5) A pirate's paradise
Smart Digital Books are what print publishing need to continue existing:
Smart Digital Books:
5) A pirate's worst nightmare
In the above graphic of a smart digital book, I'm briefly illustrating the value of metadata connectedness to readers and especially to publishers. Axiom 3:
3 - Connections between books add value to all books
So a smart digital book from publisher A leads to two other books from the same publisher (A), as well as a book from two other publishers (B and C). (Note de Bono's rule here, however: "Patterns are asymmetric. The route from A to B is not the same as the route from B to A." So it might not be likely that the books on the right would lead back to the book on the left. This, however, is irrelevant in the overall network.)
The work of Dave Winer, father of RSS, is most likely important in all of this. Start paying attention to him, especially his rssCloud formulations.
@doctorlaura will probably again wonder about metadata versus marginalia in this example, but I'm blunting her objection here. I am not parsing out the underlying metadata that would make this connection. I'm saying this is the type of connection metadata will make possible.
The following statement made by a noted criminologist illustrates the point: "When men first come into contact with crime, they abhor it. If they remain in contact with crime for a time, they become accustomed to it, and endure it. If they remain in contact with it long enough, they finally embrace it, and become influenced by it."
-- Think and Grow Rich by Napoleon Hill, published 1937
But you don’t think about these trade-offs anymore. You’ve already made this decision many times in the past, so you now assume that this is the way you want to spend your money. You’ve herded yourself -- lining up behind your initial experience at Starbucks -- and now you’re part of the crowd.
-- Predictably Irrational by Dan Ariely, published 2008
I grant 99.9% of people will find this connection to be too obscure. That's because the Predictably Irrational story is too long for a Fair Use quote, so I've cut to the end of the tale. Also, people looking at this are seeing it from the outside, unlike someone -- um, me -- who has recently read both books and can see how they fit together. (While reading PI, I immediately thought of that passage from T&GR.)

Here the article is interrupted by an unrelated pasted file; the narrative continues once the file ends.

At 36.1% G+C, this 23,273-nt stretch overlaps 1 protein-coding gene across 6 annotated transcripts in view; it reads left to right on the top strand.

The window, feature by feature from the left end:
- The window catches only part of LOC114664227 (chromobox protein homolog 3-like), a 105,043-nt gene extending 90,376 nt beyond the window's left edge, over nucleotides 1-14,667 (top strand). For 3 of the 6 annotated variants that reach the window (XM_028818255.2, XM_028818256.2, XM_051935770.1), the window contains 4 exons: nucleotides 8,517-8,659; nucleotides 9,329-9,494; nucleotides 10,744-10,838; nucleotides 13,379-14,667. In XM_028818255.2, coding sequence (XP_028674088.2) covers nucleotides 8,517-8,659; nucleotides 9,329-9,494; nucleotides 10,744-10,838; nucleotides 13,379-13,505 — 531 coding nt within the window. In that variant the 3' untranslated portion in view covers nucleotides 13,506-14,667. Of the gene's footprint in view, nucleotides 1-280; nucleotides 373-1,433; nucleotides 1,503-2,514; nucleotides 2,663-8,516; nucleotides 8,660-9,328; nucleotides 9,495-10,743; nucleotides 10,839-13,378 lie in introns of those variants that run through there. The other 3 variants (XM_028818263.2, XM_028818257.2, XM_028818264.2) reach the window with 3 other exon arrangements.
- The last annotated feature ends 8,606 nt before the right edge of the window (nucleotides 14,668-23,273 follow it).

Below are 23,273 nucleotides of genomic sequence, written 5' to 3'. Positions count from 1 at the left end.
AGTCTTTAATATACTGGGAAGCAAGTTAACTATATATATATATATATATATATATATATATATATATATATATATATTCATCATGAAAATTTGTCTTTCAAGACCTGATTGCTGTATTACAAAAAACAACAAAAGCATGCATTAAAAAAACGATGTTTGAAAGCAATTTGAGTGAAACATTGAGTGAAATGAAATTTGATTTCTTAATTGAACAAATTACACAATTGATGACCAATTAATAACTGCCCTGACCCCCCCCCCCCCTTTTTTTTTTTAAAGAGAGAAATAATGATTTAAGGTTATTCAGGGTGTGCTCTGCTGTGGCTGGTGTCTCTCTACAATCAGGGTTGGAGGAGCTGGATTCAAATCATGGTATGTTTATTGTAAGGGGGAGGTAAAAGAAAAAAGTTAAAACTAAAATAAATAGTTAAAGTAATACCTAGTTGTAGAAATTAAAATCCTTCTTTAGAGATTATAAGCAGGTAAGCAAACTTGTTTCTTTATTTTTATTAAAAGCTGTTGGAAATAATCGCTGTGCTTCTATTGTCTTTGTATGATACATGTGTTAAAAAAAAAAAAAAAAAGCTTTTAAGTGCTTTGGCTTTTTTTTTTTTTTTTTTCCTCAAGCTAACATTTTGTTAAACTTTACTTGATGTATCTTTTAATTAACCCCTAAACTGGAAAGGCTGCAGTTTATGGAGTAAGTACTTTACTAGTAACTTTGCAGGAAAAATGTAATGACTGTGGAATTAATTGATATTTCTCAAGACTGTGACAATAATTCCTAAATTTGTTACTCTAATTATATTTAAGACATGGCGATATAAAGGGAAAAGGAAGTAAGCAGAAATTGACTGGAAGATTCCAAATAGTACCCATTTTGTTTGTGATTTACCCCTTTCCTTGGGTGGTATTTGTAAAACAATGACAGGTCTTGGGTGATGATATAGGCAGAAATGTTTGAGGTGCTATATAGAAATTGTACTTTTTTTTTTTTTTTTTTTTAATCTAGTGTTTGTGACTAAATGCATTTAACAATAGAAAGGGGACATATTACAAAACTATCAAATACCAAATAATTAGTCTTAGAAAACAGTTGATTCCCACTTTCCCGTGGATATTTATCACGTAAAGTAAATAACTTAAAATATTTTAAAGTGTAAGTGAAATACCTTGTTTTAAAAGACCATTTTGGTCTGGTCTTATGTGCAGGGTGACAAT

The point is metadata will allow conceptual linking. Anyone interested in concept "A" will be able to extract that concept from within other books.
This is a knowledge cascade effect that adds value to the original book and opens the way for sales of other books for everyone.
To bring up Outliers once again. It has a chapter about the 10,000 hours required to achieve distinctive mastery. There is an entire book about that subject alone. How many people reading Outliers as a print book or as an eBook know that or would bother to find out? Such a connection would be possible with smart digital books, eliminating the friction current print and eBooks create for such discovery.
It's this connecting of smart digital books that will save publishing. It will lead to on-the-spot discovery for readers, it will require human expertise, the metadata and connections become a new capital asset, and all books increase in value to readers because new connections are being added all the time.
That race to the bottom pricing with flat, static ePub eBooks comes to a halt with smart digital books.
Moving on ...
A good overview of HTML5.
XML is being used for voice applications: VoiceXML at 10: Fueling Growth in Voice Apps and Hosting.
Smart Digital Books Metadata Notes #5
Metadata Is Money
Smart Digital Books Metadata Notes #4
Smart Digital Books Metadata Notes #3
Smart Digital Books Metadata Notes #2
Smart Digital Books Metadata Notes #1
Dumb eBooks Must Die, Smart eBooks Must Live